Journal of Indian Society of Pedodontics and Preventive Dentistry
Journal of Indian Society of Pedodontics and Preventive Dentistry
                                                   Official journal of the Indian Society of Pedodontics and Preventive Dentistry                           
Year : 2019  |  Volume : 37  |  Issue : 2  |  Page : 214--217

Alveolar ridge preservation in a growing patient with decoronation: One-year follow-up


Astha Jaikaria, Seema Thakur 
 Department of Pedodontics and Preventive Dentistry, HP Government Dental College and Hospital, Shimla, Himachal Pradesh, India

Correspondence Address:
Dr. Astha Jaikaria
Room Number 310, Third Floor, Department of Pedodontics and Preventive Dentistry, HP Government Dental College and Hospital, IGMC, Shimla - 171 001, Himachal Pradesh
India

Abstract

Dentoalveolar ankylosis in growing patients is associated with continuing replacement root resorption, tooth infrapositioning, and the local arrest of alveolar bone growth. While extraction of ankylosed teeth might be associated with bone loss, decoronation of the offending tooth (removal of crown portion and instrumentation of pulp canal to stimulate bleeding) has been suggested as a more conservative approach of bone preservation until definitive implant placement is planned. This is a case presentation of a 14-year-old patient who presented with root resorption in relation to the left maxillary central incisor such that decoronation with a prosthetic tooth replacement was decided as the treatment option.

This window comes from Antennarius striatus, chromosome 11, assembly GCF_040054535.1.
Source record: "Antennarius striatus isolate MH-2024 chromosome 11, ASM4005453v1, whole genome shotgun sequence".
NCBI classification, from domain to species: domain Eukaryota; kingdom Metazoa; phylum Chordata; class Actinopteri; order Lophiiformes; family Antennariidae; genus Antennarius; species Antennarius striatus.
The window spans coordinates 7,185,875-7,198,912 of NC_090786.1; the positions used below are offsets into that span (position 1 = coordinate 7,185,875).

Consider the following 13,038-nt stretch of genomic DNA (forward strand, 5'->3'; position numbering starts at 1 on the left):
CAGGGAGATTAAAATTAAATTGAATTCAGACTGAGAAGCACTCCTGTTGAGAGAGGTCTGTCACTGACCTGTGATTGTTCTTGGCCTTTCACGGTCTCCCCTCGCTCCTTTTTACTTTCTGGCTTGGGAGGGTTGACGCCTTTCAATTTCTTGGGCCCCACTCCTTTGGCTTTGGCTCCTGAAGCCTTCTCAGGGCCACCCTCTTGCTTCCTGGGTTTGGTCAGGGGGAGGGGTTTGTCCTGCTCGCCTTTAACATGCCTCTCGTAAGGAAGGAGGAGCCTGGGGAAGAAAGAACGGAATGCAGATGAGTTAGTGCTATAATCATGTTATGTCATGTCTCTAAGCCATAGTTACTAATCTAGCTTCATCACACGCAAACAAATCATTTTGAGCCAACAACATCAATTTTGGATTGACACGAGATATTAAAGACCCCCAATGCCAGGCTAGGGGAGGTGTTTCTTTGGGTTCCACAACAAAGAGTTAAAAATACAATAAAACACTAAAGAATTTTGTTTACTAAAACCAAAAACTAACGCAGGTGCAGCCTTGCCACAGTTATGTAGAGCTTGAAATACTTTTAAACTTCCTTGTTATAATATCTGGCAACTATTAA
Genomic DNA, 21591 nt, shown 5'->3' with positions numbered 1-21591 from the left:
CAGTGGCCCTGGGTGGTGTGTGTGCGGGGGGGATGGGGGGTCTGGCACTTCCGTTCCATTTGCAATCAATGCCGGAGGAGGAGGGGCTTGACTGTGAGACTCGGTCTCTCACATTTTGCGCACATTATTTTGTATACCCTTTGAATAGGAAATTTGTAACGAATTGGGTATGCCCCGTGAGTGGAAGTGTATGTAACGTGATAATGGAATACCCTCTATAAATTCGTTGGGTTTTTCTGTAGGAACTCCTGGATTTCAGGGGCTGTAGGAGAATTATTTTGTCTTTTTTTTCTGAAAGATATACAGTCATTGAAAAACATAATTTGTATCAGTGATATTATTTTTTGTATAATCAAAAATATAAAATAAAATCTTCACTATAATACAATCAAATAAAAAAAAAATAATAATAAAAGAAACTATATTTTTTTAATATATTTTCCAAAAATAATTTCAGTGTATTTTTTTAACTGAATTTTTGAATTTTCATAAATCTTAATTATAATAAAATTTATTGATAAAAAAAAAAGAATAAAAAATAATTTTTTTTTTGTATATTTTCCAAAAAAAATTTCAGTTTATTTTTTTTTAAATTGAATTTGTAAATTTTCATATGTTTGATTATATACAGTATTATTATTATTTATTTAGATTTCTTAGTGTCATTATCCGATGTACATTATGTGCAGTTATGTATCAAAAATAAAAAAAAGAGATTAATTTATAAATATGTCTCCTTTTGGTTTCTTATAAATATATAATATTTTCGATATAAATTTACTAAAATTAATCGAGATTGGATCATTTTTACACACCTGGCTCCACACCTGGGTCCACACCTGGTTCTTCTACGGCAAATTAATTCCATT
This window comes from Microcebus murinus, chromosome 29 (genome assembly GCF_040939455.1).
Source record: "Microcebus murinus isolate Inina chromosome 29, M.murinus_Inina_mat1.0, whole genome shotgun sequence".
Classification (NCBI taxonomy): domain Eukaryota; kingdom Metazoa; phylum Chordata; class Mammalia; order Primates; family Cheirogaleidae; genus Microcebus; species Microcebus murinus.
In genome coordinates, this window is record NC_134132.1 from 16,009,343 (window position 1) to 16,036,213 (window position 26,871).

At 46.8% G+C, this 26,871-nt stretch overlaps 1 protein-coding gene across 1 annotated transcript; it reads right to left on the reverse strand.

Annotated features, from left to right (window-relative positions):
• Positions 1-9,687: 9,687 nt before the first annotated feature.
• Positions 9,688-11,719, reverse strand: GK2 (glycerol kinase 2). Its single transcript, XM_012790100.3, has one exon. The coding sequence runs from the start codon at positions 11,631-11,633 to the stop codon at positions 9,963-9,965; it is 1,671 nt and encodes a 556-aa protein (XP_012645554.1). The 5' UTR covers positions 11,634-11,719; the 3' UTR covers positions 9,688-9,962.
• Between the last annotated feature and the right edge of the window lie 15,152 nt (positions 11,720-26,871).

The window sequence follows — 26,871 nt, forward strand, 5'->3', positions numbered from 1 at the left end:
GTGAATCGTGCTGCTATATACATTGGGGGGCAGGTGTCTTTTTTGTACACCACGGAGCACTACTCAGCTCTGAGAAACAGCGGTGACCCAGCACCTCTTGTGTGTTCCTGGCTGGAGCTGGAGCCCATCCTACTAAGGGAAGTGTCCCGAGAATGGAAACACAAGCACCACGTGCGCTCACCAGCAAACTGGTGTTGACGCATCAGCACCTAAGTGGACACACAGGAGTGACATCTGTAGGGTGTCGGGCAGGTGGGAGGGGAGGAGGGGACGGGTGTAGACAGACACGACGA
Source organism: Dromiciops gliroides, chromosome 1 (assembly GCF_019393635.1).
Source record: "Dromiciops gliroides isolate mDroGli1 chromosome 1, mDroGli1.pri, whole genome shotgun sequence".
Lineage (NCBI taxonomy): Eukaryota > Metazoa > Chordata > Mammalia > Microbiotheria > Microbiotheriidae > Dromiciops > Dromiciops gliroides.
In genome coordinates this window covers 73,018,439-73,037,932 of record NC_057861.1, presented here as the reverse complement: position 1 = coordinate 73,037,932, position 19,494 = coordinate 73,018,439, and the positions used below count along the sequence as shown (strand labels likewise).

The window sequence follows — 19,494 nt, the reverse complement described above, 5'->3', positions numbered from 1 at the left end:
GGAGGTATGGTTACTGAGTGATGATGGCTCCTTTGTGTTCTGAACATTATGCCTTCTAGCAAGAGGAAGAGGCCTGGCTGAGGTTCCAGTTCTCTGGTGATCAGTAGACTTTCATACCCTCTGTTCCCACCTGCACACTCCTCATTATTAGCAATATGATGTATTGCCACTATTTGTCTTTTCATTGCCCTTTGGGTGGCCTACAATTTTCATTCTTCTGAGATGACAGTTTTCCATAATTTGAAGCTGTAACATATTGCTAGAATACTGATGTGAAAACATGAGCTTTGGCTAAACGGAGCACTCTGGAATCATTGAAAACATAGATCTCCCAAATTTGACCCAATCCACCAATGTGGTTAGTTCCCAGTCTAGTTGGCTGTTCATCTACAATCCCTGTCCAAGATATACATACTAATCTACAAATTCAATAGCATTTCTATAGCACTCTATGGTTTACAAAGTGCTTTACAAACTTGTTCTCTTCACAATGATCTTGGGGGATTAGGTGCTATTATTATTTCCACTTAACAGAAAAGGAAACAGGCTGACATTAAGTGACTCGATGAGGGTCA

How to cite this article:
Jaikaria A, Thakur S. Alveolar ridge preservation in a growing patient with decoronation: One-year follow-up.J Indian Soc Pedod Prev Dent 2019;37:214-217


How to cite this URL:
Jaikaria A, Thakur S. Alveolar ridge preservation in a growing patient with decoronation: One-year follow-up. J Indian Soc Pedod Prev Dent [serial online] 2019 [cited 2019 Oct 22 ];37:214-217
Available from: http://www.jisppd.com/text.asp?2019/37/2/214/261342


Full Text



 Introduction



The incidence of dental trauma has increased significantly during the last decades, in particular for anterior teeth of children and adolescents.[1] Factors that predispose the young population to dental trauma include protruded maxillary incisors and incompetent lips.[2]

Dental/dentoalveolar ankylosis refers to an anatomical fusion of cementum with alveolar bone, occurring at any time during the course of eruption,[3] although traumatic injuries to teeth have been suggested as the primary etiological factor. Ankylosis in adults is not a major problem. However, ankylosed teeth in a growing patient should not be left untreated because the rate of replacement root resorption is more rapid and eventually, the affected tooth crown will fall off as it is deprived of root support. As the affected tooth is restricted to respond to the natural eruptive process, sequela of ankylosis can range from a mild localized infraposition of the tooth to a more severe form, resulting in an unesthetic ridge deformity and tilting of adjacent teeth.[4]